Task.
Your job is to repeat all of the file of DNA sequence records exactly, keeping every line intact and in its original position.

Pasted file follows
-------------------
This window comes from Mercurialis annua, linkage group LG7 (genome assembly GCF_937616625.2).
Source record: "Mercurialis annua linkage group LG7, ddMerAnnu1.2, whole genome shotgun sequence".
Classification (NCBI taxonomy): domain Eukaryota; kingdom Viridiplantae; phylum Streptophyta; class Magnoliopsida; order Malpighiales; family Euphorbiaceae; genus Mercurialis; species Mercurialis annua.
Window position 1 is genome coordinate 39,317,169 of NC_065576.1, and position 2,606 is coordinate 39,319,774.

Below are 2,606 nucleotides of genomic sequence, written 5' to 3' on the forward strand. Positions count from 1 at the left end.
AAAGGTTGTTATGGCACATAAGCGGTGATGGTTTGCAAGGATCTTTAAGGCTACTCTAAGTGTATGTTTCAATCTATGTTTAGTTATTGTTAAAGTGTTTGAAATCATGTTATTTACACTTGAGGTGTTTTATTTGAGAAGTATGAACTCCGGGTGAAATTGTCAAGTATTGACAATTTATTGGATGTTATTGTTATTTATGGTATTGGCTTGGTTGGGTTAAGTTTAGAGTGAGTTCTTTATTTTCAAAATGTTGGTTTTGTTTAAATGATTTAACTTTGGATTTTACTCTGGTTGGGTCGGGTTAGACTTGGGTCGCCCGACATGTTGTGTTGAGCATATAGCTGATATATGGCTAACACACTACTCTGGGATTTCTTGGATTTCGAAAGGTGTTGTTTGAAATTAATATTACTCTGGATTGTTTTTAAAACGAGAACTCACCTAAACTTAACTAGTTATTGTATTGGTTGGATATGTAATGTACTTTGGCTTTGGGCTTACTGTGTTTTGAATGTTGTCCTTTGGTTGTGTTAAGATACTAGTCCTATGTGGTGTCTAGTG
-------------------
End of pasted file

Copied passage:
This window comes from Mercurialis annua, linkage group LG7 (genome assembly GCF_937616625.2).
Source record: "Mercurialis annua linkage group LG7, ddMerAnnu1.2, whole genome shotgun sequence".
Classification (NCBI taxonomy): domain Eukaryota; kingdom Viridiplantae; phylum Streptophyta; class Magnoliopsida; order Malpighiales; family Euphorbiaceae; genus Mercurialis; species Mercurialis annua.
Window position 1 is genome coordinate 39,317,169 of NC_065576.1, and position 2,606 is coordinate 39,319,774.

Below are 2,606 nucleotides of genomic sequence, written 5' to 3' on the forward strand. Positions count from 1 at the left end.
AAAGGTTGTTATGGCACATAAGCGGTGATGGTTTGCAAGGATCTTTAAGGCTACTCTAAGTGTATGTTTCAATCTATGTTTAGTTATTGTTAAAGTGTTTGAAATCATGTTATTTACACTTGAGGTGTTTTATTTGAGAAGTATGAACTCCGGGTGAAATTGTCAAGTATTGACAATTTATTGGATGTTATTGTTATTTATGGTATTGGCTTGGTTGGGTTAAGTTTAGAGTGAGTTCTTTATTTTCAAAATGTTGGTTTTGTTTAAATGATTTAACTTTGGATTTTACTCTGGTTGGGTCGGGTTAGACTTGGGTCGCCCGACATGTTGTGTTGAGCATATAGCTGATATATGGCTAACACACTACTCTGGGATTTCTTGGATTTCGAAAGGTGTTGTTTGAAATTAATATTACTCTGGATTGTTTTTAAAACGAGAACTCACCTAAACTTAACTAGTTATTGTATTGGTTGGATATGTAATGTACTTTGGCTTTGGGCTTACTGTGTTTTGAATGTTGTCCTTTGGTTGTGTTAAGATACTAGTCCTATGTGGTGTCTAGTG